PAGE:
deserves no respect! Most here at the CC knew years ago this was coming.

Ron

krogoth's picture
krogoth
Status: Platinum Member (Offline)
Joined: Aug 18 2008
Posts: 576
Re: Horrific gold 'dump'?

Doug wrote:
If there is a significant drop in gold prices, I would see it as a buying opportunity.

 

I would see it as a lot of CM's members having heart attacks simotaniously

pwoody82's picture
pwoody82
Status: Bronze Member (Offline)
Joined: Sep 26 2008
Posts: 50
Re: Horrific gold 'dump'?

I think that I am like a majority of holders of precious metals. For me they are not an investment for profit, they are an investment in survival.They are a hedge against runaway inflation which will have us carrying money around in garbage bags to buy groceries and pay the rent. We all know that the banks and the international investment community is going to continue to play games with pm and attempt to prop up fiat trash in order to do what they do.

 

In the coming collapse of the currency, or in the coming hyperinflation and then collapse, we will need some kind of exchange medium that is acceptable to local/regional markets. One reason for holding US 90% coin silver is that it is still legal tender. If the paper dollar gets to the purchasing power that it represents, then a bimetallic standard may evolve.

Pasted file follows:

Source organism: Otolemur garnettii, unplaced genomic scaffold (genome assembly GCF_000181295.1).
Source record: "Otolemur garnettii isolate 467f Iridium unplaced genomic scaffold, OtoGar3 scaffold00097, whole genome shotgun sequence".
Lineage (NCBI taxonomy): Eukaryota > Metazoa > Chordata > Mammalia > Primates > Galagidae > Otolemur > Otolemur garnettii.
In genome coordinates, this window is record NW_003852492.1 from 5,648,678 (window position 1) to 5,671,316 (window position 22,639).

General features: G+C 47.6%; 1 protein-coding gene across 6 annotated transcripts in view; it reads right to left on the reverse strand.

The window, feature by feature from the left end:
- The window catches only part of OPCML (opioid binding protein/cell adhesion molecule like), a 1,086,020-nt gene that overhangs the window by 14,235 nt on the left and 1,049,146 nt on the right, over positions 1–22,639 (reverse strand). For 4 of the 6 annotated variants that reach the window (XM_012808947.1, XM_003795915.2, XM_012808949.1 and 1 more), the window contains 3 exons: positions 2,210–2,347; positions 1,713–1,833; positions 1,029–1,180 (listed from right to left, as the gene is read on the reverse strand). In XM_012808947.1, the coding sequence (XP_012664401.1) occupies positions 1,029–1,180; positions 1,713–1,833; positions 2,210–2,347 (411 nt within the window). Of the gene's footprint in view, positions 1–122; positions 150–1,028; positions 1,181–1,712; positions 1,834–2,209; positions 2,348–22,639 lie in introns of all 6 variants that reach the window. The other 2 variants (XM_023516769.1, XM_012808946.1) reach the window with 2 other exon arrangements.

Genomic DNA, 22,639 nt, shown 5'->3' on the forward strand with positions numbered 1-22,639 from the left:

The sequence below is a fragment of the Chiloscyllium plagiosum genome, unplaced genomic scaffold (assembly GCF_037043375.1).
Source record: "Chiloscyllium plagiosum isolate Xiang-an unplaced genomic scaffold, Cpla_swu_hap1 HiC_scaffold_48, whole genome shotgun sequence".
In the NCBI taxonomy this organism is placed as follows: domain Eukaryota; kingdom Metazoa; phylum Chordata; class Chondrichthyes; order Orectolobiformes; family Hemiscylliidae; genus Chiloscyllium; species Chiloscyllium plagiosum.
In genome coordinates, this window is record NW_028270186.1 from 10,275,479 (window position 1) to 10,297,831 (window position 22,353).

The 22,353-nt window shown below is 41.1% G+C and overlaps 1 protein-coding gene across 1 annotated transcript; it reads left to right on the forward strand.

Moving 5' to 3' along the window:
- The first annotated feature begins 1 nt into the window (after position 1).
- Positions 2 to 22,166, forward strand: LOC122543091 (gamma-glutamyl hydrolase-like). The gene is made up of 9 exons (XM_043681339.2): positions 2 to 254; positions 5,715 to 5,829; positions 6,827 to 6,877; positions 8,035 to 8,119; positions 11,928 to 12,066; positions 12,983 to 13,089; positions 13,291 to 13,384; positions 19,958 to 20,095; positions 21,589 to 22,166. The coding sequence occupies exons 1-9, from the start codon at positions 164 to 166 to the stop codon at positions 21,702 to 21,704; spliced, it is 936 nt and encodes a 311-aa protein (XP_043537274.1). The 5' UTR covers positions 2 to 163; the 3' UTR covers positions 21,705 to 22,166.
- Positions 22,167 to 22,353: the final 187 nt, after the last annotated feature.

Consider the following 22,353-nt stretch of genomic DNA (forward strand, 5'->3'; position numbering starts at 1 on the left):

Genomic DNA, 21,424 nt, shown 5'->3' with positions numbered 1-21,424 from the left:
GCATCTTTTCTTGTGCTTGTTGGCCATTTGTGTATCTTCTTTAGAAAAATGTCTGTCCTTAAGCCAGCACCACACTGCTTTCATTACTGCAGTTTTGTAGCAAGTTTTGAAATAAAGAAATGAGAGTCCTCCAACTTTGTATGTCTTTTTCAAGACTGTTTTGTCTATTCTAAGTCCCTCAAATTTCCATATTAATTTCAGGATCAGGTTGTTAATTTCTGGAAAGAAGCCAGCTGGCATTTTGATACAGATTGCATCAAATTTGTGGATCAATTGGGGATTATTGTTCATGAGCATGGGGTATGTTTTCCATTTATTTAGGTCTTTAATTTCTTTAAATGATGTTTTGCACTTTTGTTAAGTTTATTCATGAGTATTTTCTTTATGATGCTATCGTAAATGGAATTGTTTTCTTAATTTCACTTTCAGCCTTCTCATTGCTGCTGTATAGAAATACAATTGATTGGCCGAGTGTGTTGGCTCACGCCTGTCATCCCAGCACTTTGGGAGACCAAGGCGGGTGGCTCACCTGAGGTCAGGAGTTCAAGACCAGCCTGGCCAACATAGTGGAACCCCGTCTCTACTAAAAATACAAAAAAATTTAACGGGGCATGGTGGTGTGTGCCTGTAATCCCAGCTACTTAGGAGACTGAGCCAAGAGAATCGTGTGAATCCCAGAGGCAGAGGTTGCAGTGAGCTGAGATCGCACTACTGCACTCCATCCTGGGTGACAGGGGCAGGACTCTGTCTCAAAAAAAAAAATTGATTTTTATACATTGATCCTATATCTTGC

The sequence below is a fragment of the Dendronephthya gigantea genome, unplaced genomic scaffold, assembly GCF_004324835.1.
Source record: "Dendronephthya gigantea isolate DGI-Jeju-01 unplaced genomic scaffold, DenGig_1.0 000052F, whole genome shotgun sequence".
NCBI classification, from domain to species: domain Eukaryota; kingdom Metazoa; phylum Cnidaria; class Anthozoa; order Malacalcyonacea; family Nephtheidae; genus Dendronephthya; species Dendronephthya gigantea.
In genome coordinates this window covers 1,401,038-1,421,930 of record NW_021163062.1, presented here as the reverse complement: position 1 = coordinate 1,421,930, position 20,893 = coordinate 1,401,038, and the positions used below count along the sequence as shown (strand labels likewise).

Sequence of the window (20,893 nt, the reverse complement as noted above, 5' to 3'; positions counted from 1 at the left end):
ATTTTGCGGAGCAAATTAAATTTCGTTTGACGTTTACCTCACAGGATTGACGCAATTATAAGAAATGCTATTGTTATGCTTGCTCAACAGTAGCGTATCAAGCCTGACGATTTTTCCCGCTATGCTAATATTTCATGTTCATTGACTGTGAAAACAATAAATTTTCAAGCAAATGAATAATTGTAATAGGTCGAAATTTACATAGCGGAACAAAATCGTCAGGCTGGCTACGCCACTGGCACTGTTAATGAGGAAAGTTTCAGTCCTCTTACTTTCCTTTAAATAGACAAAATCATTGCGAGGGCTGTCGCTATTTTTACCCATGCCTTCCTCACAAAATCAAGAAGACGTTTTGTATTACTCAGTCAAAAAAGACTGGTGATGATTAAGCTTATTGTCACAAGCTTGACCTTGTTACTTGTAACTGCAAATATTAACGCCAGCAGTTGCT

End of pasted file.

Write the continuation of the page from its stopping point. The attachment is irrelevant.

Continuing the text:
You could go to your local businesses and say something like "If I pay you in US 90% silver, will you sell products to me at an exchange rate of x dollars silver for y dollars paper?" Suppose you agree on a ratio of 10 to 1. You could then pick out $100 paper worth of product and pay the businessman $10 silver. He then records sales of $10, and you pay any sales taxes on the $10 amount in paper. His income goes down, his tax liabilities go down, and a relatively stable exchange system could evolve. The more paper inflated the greater the rate of exchange, but until the US government makes it's coinage illegal, it is a transaction concluded by using legal tender. Then a second market could evolve involving trading bullion for coinage so that paper had little role in the local marketplace. It would drive the banks crazy. it would also be better than barter or most other substitutes for an exchange medium.

 

pwoody

radiance's picture
radiance